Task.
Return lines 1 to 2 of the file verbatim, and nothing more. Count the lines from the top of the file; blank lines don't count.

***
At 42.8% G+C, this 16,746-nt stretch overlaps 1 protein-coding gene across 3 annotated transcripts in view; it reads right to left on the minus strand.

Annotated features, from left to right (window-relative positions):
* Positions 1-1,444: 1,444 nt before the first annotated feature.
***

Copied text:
At 42.8% G+C, this 16,746-nt stretch overlaps 1 protein-coding gene across 3 annotated transcripts in view; it reads right to left on the minus strand.

Annotated features, from left to right (window-relative positions):